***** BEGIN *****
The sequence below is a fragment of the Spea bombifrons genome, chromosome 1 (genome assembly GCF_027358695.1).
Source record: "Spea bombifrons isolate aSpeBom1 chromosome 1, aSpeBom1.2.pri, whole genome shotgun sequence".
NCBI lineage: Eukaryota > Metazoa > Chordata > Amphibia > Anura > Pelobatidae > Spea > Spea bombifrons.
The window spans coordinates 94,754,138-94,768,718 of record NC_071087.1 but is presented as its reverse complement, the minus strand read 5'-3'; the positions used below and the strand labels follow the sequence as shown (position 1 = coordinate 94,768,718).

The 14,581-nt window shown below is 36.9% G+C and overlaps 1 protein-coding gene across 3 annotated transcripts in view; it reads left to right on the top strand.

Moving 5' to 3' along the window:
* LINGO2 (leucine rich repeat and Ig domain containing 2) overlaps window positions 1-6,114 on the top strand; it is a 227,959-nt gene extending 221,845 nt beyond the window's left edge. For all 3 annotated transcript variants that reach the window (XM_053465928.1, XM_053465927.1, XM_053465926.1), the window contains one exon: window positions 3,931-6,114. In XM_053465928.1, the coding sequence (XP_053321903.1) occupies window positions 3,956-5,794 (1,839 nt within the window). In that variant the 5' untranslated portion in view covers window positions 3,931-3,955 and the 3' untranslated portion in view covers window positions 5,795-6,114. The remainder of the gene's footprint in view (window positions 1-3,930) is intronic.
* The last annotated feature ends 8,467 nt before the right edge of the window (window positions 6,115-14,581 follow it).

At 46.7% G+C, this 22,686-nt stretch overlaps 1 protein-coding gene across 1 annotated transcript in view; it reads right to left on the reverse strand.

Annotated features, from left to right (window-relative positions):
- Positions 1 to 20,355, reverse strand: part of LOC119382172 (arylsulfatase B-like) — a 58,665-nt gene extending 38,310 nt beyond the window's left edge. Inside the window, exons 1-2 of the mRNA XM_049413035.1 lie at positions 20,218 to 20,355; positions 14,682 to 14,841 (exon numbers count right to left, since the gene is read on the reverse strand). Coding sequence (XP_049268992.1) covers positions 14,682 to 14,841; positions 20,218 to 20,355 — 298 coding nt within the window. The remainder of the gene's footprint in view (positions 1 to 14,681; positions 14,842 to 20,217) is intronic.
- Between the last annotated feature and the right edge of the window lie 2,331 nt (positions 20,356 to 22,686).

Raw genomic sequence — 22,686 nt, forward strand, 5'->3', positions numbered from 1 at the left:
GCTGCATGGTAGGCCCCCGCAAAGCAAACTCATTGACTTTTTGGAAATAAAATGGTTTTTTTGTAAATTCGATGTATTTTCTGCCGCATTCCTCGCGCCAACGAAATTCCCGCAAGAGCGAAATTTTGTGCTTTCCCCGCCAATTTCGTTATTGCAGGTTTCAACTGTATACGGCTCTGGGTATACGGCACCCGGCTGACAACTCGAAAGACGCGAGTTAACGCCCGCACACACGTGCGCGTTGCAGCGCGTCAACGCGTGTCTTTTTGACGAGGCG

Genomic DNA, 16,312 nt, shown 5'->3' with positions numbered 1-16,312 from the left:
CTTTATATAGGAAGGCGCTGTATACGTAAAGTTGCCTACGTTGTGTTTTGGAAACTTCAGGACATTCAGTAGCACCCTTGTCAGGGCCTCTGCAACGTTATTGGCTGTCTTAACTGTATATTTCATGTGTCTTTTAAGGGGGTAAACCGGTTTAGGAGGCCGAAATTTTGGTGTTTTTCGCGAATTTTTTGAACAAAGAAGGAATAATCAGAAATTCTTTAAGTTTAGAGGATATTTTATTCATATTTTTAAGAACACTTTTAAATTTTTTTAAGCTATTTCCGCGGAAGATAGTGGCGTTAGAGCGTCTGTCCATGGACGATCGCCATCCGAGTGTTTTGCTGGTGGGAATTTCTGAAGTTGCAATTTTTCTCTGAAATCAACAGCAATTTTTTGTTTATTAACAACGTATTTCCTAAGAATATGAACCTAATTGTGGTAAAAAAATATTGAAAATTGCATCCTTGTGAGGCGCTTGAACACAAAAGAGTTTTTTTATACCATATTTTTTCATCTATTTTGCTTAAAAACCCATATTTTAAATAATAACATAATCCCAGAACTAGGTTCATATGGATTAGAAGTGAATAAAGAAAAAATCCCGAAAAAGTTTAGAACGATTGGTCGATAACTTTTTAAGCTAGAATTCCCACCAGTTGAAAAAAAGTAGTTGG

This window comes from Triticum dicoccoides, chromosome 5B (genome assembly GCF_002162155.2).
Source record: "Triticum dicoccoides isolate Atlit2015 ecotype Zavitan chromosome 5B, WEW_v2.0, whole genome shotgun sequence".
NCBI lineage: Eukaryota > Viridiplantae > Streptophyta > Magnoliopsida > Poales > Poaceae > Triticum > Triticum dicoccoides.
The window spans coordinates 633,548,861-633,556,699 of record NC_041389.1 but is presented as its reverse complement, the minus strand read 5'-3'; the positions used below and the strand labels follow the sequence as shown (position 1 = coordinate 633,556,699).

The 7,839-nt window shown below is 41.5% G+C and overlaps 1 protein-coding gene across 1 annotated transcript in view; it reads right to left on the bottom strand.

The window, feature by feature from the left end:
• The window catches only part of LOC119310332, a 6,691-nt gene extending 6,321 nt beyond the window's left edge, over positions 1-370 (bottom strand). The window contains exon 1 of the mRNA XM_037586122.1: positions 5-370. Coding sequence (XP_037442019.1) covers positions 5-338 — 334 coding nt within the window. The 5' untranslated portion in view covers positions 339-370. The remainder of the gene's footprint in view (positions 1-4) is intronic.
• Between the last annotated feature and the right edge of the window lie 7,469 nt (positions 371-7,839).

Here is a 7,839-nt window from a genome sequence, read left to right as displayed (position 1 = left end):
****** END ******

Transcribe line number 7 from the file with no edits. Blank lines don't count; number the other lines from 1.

* LINGO2 (leucine rich repeat and Ig domain containing 2) overlaps window positions 1-6,114 on the top strand; it is a 227,959-nt gene extending 221,845 nt beyond the window's left edge. For all 3 annotated transcript variants that reach the window (XM_053465928.1, XM_053465927.1, XM_053465926.1), the window contains one exon: window positions 3,931-6,114. In XM_053465928.1, the coding sequence (XP_053321903.1) occupies window positions 3,956-5,794 (1,839 nt within the window). In that variant the 5' untranslated portion in view covers window positions 3,931-3,955 and the 3' untranslated portion in view covers window positions 5,795-6,114. The remainder of the gene's footprint in view (window positions 1-3,930) is intronic.